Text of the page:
On the ground floor, a public space morphs into a bar, or a dance hall, or a street area or even a barbershop. One young woman sits at a bar table and seems to be writing, or thinking or observing all that is happening. This is Rebecca (PJ Prudent)! She tells us she is still searching for her mother who suddenly disappeared 20 years ago and has never come home.
Then again, Moro’s powerful colorful video-effects highlight a constantly-transforming space that appears to be alive behind and above the structure in the foreground. It incorporates the coastline, the interior of the city and even a run-down area where the Vancouver rooming house is planted. The site is split into various moving surfaces that reveal a living place trying to tell us something excruciatingly painful.
This is a beautiful incarnation of a First Nations space of storytelling; it progresses neither forward, nor backward nor sideways nor anywhere in linear time. The background is constantly jolted by melting water, by burning growth, by angry spitting fire or by the sudden appearance of dark rolling clouds that rise threateningly over this whole world. These suggest projections of the pain that gripped the female figure who emerged from the ground in the first minutes of performance and continues to observe the whole event taking place before us.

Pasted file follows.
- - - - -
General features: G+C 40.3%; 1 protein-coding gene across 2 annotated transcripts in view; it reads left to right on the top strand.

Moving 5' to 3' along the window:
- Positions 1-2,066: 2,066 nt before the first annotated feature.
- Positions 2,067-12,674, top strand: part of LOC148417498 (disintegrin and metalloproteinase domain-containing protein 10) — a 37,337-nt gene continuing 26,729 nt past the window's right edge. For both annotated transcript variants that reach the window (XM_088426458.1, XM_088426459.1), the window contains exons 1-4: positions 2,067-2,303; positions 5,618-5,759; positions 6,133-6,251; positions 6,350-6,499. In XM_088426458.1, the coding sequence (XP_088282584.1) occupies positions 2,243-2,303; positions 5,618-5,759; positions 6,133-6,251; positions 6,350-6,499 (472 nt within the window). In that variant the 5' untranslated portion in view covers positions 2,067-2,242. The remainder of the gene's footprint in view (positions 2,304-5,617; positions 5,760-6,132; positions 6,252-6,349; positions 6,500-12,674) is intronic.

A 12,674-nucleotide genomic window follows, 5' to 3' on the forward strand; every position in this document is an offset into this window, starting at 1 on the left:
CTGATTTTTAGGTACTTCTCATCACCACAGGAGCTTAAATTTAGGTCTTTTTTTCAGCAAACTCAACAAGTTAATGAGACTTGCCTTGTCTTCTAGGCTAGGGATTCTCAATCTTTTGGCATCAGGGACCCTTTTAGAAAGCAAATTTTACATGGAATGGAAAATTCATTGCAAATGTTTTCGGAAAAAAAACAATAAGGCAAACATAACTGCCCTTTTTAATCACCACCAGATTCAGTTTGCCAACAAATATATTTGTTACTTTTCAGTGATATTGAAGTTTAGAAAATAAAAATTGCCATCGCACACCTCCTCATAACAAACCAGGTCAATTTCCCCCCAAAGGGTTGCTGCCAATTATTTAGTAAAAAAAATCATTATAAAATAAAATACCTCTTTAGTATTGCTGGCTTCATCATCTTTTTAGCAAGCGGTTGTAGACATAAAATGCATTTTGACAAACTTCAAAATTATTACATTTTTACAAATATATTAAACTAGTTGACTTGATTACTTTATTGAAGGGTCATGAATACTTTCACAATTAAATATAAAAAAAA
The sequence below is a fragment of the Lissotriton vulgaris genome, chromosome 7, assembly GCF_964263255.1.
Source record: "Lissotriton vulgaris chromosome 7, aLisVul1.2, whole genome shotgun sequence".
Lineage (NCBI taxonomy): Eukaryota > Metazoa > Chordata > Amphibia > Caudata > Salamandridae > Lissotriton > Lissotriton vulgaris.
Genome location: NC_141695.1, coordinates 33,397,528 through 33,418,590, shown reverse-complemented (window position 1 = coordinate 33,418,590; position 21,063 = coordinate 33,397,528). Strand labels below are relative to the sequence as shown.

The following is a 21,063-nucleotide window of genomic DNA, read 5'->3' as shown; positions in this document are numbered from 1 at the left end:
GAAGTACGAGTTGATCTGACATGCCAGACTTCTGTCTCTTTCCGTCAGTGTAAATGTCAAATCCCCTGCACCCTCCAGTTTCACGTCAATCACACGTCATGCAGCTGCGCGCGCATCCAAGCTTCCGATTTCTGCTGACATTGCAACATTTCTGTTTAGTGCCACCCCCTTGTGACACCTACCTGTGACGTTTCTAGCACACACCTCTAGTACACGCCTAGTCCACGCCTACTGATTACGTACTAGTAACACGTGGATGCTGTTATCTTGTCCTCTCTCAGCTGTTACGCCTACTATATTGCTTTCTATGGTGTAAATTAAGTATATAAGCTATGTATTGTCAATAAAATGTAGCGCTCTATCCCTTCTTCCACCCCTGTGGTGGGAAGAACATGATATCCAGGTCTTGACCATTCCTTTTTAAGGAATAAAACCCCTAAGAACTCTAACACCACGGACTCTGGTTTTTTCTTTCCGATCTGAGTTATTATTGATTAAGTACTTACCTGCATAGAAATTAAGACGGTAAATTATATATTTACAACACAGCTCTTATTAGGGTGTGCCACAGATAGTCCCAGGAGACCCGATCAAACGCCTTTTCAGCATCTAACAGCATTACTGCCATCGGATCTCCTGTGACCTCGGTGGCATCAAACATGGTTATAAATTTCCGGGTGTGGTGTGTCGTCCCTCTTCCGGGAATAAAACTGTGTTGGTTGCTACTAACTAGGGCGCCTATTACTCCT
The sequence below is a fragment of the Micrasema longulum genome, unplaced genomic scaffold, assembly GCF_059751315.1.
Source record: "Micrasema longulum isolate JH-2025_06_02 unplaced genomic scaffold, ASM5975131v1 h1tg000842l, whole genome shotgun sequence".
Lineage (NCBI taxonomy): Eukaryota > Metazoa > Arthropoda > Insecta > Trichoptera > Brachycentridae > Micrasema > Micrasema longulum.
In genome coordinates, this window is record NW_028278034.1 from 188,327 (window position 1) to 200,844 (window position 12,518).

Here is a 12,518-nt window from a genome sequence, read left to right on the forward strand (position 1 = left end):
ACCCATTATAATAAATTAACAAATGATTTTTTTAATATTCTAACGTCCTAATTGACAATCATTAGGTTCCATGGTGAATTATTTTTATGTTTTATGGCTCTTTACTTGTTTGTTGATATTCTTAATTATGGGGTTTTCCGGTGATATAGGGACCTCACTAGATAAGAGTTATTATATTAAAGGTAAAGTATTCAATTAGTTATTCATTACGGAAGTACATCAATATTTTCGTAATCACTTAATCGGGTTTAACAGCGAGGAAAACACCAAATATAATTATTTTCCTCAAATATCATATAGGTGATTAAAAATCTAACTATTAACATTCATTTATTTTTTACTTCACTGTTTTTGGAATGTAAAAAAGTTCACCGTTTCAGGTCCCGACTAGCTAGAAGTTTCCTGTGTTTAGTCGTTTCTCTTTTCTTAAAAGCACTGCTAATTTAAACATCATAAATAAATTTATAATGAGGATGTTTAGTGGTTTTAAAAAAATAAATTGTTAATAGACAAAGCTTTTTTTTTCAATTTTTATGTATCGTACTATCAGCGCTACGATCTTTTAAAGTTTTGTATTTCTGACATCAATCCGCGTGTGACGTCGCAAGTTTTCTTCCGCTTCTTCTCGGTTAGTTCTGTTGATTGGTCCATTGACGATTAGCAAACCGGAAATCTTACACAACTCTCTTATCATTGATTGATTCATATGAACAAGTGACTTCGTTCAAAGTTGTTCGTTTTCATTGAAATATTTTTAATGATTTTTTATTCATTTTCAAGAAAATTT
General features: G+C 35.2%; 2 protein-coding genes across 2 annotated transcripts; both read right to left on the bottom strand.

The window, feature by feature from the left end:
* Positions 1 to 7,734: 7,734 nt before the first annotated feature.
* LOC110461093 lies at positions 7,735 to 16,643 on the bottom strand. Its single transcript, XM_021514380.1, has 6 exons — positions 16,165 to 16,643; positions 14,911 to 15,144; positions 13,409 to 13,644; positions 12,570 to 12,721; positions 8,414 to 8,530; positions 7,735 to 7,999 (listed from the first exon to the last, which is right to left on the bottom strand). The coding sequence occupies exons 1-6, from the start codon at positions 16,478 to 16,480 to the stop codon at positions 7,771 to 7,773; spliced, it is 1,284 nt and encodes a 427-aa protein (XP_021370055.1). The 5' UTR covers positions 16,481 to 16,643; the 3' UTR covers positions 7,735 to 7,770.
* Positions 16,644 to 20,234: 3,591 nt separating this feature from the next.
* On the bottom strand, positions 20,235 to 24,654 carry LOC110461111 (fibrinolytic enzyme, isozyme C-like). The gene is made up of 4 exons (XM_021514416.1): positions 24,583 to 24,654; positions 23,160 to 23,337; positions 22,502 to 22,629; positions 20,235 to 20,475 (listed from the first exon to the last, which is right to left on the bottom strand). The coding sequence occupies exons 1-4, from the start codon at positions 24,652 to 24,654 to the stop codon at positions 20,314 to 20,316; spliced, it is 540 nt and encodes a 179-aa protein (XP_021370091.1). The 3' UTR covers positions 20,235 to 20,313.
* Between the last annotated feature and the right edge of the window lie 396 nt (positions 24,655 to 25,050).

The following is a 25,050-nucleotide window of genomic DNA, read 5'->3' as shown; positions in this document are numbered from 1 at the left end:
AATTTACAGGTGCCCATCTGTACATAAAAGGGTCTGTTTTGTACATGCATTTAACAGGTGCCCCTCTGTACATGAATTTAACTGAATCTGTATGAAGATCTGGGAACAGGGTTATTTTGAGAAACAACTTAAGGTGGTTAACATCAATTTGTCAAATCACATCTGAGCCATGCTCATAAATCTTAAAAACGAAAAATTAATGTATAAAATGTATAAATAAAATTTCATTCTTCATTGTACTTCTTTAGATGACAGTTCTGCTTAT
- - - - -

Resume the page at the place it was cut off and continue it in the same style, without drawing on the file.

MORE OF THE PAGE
Then the lives of the women living in these miserable conditions, who automatically respond to the male mantra “can I buy you a drink?”, begin to define themselves. Troubled and forced to leave home, they enter a spiral of alcoholic relief from the horrors of their life against which they have no defense. Such as the local barber, a male archetype, preys on their situation. Pierre Brauls becomes a terrifying creature, giving vent to his sadistic attraction to young native women and showing us a possible scenario of drinking and killing that is at the origin of all the deaths.